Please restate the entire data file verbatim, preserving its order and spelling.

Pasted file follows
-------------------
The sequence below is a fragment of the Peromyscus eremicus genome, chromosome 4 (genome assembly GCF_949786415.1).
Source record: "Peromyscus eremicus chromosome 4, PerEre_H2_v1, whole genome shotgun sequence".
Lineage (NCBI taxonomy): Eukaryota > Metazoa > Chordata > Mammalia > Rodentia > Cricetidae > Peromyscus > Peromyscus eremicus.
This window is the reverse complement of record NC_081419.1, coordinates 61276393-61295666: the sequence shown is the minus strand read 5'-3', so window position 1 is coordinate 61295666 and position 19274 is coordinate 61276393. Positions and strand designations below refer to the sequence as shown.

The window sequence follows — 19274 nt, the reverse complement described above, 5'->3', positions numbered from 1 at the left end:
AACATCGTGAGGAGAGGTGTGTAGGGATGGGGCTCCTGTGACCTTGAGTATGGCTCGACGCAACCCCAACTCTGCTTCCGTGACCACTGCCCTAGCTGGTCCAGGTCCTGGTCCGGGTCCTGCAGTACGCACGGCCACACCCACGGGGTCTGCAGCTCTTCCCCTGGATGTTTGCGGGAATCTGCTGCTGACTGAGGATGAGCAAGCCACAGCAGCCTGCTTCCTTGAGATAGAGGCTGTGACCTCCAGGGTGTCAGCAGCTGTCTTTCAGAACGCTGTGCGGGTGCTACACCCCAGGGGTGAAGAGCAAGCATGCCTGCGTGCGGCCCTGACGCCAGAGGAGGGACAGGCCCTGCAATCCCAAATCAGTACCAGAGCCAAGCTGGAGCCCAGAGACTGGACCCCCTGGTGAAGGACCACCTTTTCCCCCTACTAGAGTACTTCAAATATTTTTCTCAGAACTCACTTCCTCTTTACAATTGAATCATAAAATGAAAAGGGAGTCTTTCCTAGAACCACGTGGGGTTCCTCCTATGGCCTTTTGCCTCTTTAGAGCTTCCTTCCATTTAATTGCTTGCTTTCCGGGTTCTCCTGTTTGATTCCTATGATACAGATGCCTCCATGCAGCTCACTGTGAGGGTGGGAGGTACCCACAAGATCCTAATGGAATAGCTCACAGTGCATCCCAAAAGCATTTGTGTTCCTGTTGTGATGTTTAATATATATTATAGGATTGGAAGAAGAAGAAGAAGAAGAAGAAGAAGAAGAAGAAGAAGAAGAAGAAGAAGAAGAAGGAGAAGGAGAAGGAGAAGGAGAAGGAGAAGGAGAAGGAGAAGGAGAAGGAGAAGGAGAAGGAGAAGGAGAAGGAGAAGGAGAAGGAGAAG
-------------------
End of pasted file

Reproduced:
The sequence below is a fragment of the Peromyscus eremicus genome, chromosome 4 (genome assembly GCF_949786415.1).
Source record: "Peromyscus eremicus chromosome 4, PerEre_H2_v1, whole genome shotgun sequence".
Lineage (NCBI taxonomy): Eukaryota > Metazoa > Chordata > Mammalia > Rodentia > Cricetidae > Peromyscus > Peromyscus eremicus.
This window is the reverse complement of record NC_081419.1, coordinates 61276393-61295666: the sequence shown is the minus strand read 5'-3', so window position 1 is coordinate 61295666 and position 19274 is coordinate 61276393. Positions and strand designations below refer to the sequence as shown.

The window sequence follows — 19274 nt, the reverse complement described above, 5'->3', positions numbered from 1 at the left end:
AACATCGTGAGGAGAGGTGTGTAGGGATGGGGCTCCTGTGACCTTGAGTATGGCTCGACGCAACCCCAACTCTGCTTCCGTGACCACTGCCCTAGCTGGTCCAGGTCCTGGTCCGGGTCCTGCAGTACGCACGGCCACACCCACGGGGTCTGCAGCTCTTCCCCTGGATGTTTGCGGGAATCTGCTGCTGACTGAGGATGAGCAAGCCACAGCAGCCTGCTTCCTTGAGATAGAGGCTGTGACCTCCAGGGTGTCAGCAGCTGTCTTTCAGAACGCTGTGCGGGTGCTACACCCCAGGGGTGAAGAGCAAGCATGCCTGCGTGCGGCCCTGACGCCAGAGGAGGGACAGGCCCTGCAATCCCAAATCAGTACCAGAGCCAAGCTGGAGCCCAGAGACTGGACCCCCTGGTGAAGGACCACCTTTTCCCCCTACTAGAGTACTTCAAATATTTTTCTCAGAACTCACTTCCTCTTTACAATTGAATCATAAAATGAAAAGGGAGTCTTTCCTAGAACCACGTGGGGTTCCTCCTATGGCCTTTTGCCTCTTTAGAGCTTCCTTCCATTTAATTGCTTGCTTTCCGGGTTCTCCTGTTTGATTCCTATGATACAGATGCCTCCATGCAGCTCACTGTGAGGGTGGGAGGTACCCACAAGATCCTAATGGAATAGCTCACAGTGCATCCCAAAAGCATTTGTGTTCCTGTTGTGATGTTTAATATATATTATAGGATTGGAAGAAGAAGAAGAAGAAGAAGAAGAAGAAGAAGAAGAAGAAGAAGAAGAAGAAGAAGGAGAAGGAGAAGGAGAAGGAGAAGGAGAAGGAGAAGGAGAAGGAGAAGGAGAAGGAGAAGGAGAAGGAGAAGGAGAAGGAGAAGGAGAAG